Urban mobility and industrial clusters; efficient international organizations and flexible regulations; private management and public intervention: these are the challenges faced by the world of infrastructure. If it is true that $57 trillion are needed to bridge the infrastructure gap and modernize existing public works, as analysts contend, then it is just as true that these monies will follow the latest trends in the sector. In a 2015 report, KPMG identifies 10 of them that it sees emerging in the next five years.
Infrastructure investment as a catalyst for development has become a policy issue for governments. The turning point occurred in Brisbane, Australia in 2014 when G20 country members agreed to create a Global Infrastructure Hub, an international structure dedicated to earmarking trillions of dollars for infrastructure. Many governments have since announced plans to bridge their infrastructure deficit by accelerating the process of assigning projects and encouraging the entry of private capital.
Political and regulatory uncertainties are becoming a greater risk for big companies involved in public works. They have become increasingly concerned as a number of unforeseen events like electoral upsets have blocked many projects. One such case was the Navi Mumbai international airport in India. There has also been a shift in regulatory attitude to favor the consumer over the investor. These two issues call for a vision that is more long-term.
Governments are changing market structures to encourage investment and improve efficiency. Two examples are changes to Japan's electricity market and reform to the United Kingdom's water sector. What governments must do is show investors that the regulatory system will remain stable as well as ensure that consumer protection measures do not discourage investment.
International financial institutions and development banks will play a more decisive role in public works, especially in developing countries. KPMG analysts have observed a significant shift in the operating models of many of these institutions, including the Asian Development Bank. In the coming years, they will be measuring their respective performances by the number of private investors that they can encourage to support public works. This trend could lead to an epochal change in the sector.
As megaprojects become more complex, so does the demand for talent to carry them out.
Many of these projects have been delayed or suspended because engineers have had difficulty doing them. Some projects have had difficulty raising financing, while others have been stuck in bureaucracy. The talent required to complete a megaproject has a lot to do with experience. As many engineers enter retirement, the search for their successors becomes fiercer.
Governments are working on taking the politics out of infrastructure planning for the benefit of future generations. They want decisions to be made for the long - rather than the short - term. Although economic infrastructure can give a boost to the economy, social infrastructure is also required to help take people out of poverty. An ageing population is another example: retirees will need more services as they become less able to care for themselves.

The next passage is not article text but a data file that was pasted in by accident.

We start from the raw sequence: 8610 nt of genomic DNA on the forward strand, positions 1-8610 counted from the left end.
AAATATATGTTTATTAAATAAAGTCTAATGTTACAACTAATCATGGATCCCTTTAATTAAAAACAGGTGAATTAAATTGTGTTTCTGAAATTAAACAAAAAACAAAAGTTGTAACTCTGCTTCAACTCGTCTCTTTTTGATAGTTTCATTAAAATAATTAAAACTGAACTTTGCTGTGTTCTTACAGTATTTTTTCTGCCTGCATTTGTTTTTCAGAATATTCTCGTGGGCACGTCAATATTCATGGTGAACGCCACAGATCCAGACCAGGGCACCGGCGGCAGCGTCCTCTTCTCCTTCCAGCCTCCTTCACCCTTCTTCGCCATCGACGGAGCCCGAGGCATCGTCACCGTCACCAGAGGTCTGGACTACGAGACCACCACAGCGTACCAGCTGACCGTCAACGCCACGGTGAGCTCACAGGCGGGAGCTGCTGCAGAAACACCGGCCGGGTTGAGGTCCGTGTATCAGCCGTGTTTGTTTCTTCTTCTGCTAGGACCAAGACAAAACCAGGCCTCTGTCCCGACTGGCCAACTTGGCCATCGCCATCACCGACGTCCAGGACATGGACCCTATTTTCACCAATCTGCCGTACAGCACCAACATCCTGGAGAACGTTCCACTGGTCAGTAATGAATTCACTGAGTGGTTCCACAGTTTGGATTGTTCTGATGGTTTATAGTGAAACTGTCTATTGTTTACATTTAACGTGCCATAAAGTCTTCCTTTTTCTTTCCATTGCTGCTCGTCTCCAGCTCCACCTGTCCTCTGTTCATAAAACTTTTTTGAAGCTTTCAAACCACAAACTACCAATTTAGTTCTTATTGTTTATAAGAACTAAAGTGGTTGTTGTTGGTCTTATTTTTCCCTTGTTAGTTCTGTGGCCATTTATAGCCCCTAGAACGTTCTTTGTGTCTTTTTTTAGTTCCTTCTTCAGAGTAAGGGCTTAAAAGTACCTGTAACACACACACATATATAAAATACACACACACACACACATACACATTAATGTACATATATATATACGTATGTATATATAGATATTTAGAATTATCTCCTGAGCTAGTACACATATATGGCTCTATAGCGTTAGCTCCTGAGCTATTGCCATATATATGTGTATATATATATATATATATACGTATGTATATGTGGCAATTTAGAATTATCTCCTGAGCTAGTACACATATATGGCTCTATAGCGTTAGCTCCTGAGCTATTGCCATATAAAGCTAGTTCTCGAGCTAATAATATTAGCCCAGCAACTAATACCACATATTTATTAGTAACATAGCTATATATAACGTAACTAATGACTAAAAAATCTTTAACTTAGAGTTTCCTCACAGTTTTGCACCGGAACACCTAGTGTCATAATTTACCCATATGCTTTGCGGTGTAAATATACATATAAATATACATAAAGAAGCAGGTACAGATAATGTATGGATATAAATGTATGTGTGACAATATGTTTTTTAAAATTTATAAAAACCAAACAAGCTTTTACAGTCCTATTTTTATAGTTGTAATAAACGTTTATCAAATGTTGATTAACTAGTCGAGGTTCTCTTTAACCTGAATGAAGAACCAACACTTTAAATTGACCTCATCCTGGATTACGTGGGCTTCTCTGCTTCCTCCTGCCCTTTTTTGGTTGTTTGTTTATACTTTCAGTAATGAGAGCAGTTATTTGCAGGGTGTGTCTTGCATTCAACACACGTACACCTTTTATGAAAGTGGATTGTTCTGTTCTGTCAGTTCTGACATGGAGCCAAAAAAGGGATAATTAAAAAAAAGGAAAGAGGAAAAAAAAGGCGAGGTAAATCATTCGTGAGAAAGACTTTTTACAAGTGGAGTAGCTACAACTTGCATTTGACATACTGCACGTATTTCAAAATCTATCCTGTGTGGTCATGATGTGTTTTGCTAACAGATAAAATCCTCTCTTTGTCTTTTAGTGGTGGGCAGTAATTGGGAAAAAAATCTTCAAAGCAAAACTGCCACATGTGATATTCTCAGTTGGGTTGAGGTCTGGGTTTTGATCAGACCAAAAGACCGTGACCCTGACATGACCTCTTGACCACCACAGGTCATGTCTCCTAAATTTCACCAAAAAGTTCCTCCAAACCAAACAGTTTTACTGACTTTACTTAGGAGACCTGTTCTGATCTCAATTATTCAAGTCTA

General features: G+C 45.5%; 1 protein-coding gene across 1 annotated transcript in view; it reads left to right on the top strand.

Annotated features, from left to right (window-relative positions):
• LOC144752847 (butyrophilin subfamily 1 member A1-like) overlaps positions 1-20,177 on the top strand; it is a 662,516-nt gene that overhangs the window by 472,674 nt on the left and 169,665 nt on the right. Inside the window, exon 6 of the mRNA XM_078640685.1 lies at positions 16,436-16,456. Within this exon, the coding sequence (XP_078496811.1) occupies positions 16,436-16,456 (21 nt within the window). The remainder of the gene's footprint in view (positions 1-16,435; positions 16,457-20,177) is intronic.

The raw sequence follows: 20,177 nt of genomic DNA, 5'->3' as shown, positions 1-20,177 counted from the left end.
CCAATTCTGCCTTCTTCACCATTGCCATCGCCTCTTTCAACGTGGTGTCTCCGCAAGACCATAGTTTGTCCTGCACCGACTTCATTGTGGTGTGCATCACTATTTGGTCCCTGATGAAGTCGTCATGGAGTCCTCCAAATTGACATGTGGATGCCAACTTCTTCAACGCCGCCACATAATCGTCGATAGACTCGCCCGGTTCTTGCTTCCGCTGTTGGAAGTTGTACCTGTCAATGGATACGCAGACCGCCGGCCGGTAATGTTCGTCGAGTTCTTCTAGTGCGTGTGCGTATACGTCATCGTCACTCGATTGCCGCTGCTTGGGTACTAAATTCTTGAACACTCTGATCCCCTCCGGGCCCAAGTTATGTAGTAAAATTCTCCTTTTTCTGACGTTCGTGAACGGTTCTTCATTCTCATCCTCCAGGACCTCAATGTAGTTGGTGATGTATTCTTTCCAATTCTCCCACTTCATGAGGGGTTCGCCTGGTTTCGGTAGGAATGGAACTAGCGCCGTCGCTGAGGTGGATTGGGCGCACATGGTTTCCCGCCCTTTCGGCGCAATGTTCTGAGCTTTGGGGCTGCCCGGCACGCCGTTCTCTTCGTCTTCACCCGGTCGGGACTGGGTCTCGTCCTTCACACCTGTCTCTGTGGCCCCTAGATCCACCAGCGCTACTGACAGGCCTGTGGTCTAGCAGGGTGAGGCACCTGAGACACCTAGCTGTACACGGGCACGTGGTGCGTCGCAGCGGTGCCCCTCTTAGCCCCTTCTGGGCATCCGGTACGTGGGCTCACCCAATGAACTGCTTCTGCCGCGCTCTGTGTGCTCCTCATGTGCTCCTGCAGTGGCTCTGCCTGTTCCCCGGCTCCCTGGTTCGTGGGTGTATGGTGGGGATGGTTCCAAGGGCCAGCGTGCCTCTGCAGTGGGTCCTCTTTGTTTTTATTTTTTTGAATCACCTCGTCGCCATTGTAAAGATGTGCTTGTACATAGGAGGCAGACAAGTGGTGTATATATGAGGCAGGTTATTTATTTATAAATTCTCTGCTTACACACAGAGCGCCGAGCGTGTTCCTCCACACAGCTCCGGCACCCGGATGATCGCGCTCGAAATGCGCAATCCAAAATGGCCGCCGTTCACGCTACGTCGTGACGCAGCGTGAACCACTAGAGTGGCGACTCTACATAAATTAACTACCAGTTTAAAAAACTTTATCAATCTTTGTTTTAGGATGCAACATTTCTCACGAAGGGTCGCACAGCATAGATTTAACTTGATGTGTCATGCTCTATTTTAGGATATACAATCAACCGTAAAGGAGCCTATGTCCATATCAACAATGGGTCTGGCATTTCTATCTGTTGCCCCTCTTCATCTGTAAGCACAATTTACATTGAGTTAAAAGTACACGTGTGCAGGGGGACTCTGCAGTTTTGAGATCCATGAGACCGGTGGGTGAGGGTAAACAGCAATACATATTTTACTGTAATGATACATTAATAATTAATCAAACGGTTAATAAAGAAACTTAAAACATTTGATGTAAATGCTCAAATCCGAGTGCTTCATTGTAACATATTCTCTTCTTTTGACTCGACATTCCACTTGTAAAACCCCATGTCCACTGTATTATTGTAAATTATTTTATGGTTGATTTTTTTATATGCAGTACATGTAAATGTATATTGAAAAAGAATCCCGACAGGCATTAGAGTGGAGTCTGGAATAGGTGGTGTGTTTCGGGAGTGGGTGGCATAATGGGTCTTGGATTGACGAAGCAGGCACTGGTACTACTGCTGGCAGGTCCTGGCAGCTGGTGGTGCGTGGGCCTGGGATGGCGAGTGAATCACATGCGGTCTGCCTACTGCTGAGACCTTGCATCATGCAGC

Governments are interested in getting more private investors involved in the construction and management of public infrastructure. Privatized assets have proven to be better performers in terms of efficiency, cost and quality of service than those overseen by public entities. They also help governments reduce the amount of money they have to invest in projects, allowing them to put it to use elsewhere.
Infrastructure and natural resources are profoundly linked. Without the first, it is nearly impossible to access the second. Securing resources and being able to extract them is a big issue for many countries. Take a look at water scarcity that afflicts parts of the United States like California. There is also the case of Las Vegas, which came up with a solution to confront the problem of a dwindling Lake Mead.
Although infrastructure remains a local matter, its investors and builders are going global. They are looking beyond their domestic markets because they cannot find enough projects in which to put their money or they face too much competition to win the tenders to build them. So they are looking at emerging markets where more opportunities can be found. Concession operators are following close behind, vying for contracts to run everything from roads to railways to airports.
Cities are undergoing great change and their growth requires continuous investment in their infrastructure – mobility in particular.
Not only does it facilitate the movement of goods and people, but it also gives the poor access to education, jobs and social services since they invariably live in the periphery. Greater opportunities for the poor will enable them to contribute to a city’s growth, creating a virtuous cycle.
BY 2023, SOME $57 TRILLION MUST BE INVESTED TO BRIDGE THE WORLD'S INFRASTRUCTURE GAP
PUBLIC INVESTMENT WILL FOCUS MOSTLY ON MOBILITY AND OTHER WORKS THAT WILL CHANGE PEOPLE'S LIVES
RISKS TO FURTHER INVESTMENT IN PUBLIC INFRASTRUCTURE INCLUDE POLITICAL INSTABILITY, EXCESSIVE PUBLIC DEBT AND RIGID REGULATORY RULES
PRIVATE INVESTORS ARE SET TO PLAY A GREATER ROLE IN THE MANAGEMENT OF INFRASTRUCTURE